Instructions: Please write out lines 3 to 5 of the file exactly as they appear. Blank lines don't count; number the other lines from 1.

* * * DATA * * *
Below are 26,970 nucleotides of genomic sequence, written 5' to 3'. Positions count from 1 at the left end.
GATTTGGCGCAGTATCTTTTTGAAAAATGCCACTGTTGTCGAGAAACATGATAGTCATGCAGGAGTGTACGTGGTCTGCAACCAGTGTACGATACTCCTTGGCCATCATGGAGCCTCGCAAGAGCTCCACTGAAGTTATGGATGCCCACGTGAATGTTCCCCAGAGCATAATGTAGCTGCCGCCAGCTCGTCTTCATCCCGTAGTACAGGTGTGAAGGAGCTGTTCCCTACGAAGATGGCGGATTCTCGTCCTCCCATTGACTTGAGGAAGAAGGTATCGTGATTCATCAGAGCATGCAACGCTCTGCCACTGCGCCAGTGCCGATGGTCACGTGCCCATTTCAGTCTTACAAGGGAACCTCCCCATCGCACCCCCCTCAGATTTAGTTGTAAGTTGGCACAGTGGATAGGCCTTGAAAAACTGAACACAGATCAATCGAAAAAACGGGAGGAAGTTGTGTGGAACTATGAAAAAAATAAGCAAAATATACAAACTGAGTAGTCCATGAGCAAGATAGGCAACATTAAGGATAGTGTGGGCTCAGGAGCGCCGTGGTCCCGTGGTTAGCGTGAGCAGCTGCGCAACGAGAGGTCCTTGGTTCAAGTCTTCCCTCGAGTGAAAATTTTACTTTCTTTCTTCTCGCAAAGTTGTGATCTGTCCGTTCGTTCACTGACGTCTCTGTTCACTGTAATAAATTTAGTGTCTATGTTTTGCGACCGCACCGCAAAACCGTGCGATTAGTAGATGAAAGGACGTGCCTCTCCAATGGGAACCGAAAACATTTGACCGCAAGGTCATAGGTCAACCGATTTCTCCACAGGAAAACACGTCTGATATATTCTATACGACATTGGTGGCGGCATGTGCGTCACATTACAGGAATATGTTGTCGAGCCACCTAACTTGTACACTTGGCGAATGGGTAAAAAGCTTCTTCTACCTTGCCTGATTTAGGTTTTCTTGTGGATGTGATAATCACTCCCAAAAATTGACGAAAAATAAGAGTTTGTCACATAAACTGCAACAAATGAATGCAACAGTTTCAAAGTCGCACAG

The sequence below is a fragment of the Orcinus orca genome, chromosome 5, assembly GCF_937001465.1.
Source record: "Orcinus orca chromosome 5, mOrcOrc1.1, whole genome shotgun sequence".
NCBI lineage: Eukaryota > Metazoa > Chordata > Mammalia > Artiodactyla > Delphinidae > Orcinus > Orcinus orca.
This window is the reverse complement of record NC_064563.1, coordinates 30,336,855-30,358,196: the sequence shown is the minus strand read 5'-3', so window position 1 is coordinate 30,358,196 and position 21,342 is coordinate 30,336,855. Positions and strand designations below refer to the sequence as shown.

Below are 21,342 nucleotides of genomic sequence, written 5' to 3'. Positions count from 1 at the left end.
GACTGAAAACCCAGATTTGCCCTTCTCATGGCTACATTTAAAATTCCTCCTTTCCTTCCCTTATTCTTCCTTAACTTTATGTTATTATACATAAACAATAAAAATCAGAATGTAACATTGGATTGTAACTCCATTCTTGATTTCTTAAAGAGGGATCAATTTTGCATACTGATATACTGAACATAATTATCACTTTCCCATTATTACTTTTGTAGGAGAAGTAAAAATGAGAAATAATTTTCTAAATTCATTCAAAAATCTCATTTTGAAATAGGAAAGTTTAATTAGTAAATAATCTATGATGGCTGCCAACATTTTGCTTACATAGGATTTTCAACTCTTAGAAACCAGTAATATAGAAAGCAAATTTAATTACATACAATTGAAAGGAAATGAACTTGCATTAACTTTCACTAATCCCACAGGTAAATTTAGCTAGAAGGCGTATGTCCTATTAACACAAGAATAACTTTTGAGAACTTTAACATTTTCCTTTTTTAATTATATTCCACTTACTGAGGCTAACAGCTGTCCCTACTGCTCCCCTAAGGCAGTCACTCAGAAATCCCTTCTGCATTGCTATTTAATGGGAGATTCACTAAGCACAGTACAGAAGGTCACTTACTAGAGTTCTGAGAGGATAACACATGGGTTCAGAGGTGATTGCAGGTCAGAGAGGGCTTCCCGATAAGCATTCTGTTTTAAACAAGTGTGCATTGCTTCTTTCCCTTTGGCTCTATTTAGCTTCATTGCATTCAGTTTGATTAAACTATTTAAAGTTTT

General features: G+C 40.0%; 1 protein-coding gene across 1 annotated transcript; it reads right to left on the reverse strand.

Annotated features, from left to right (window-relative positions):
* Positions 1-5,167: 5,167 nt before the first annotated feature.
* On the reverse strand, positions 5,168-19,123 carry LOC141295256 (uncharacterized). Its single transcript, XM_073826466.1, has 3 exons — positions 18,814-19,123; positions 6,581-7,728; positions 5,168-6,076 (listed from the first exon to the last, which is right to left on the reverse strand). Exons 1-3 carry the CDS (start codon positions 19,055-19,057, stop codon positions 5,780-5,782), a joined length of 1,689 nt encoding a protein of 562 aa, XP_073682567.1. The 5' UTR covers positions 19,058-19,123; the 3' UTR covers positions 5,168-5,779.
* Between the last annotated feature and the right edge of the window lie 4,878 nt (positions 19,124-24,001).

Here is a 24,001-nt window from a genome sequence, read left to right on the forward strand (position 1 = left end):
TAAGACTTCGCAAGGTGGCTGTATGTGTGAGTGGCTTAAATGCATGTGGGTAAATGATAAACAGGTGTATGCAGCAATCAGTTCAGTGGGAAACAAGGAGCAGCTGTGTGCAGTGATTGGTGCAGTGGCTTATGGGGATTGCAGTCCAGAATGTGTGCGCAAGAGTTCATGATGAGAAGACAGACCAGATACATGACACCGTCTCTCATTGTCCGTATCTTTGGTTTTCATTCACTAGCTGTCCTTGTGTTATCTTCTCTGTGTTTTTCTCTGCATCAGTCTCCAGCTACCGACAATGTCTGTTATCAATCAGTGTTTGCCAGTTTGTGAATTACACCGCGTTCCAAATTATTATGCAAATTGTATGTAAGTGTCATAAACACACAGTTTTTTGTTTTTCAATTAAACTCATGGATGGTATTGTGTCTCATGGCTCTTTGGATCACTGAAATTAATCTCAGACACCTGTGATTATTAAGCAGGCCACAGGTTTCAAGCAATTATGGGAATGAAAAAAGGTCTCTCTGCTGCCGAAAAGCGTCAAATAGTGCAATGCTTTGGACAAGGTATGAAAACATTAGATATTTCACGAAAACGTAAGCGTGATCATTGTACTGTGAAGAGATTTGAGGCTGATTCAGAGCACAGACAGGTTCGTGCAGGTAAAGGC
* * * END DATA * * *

The sequence below is a fragment of the Orcinus orca genome, chromosome 5, assembly GCF_937001465.1.
Source record: "Orcinus orca chromosome 5, mOrcOrc1.1, whole genome shotgun sequence".
NCBI lineage: Eukaryota > Metazoa > Chordata > Mammalia > Artiodactyla > Delphinidae > Orcinus > Orcinus orca.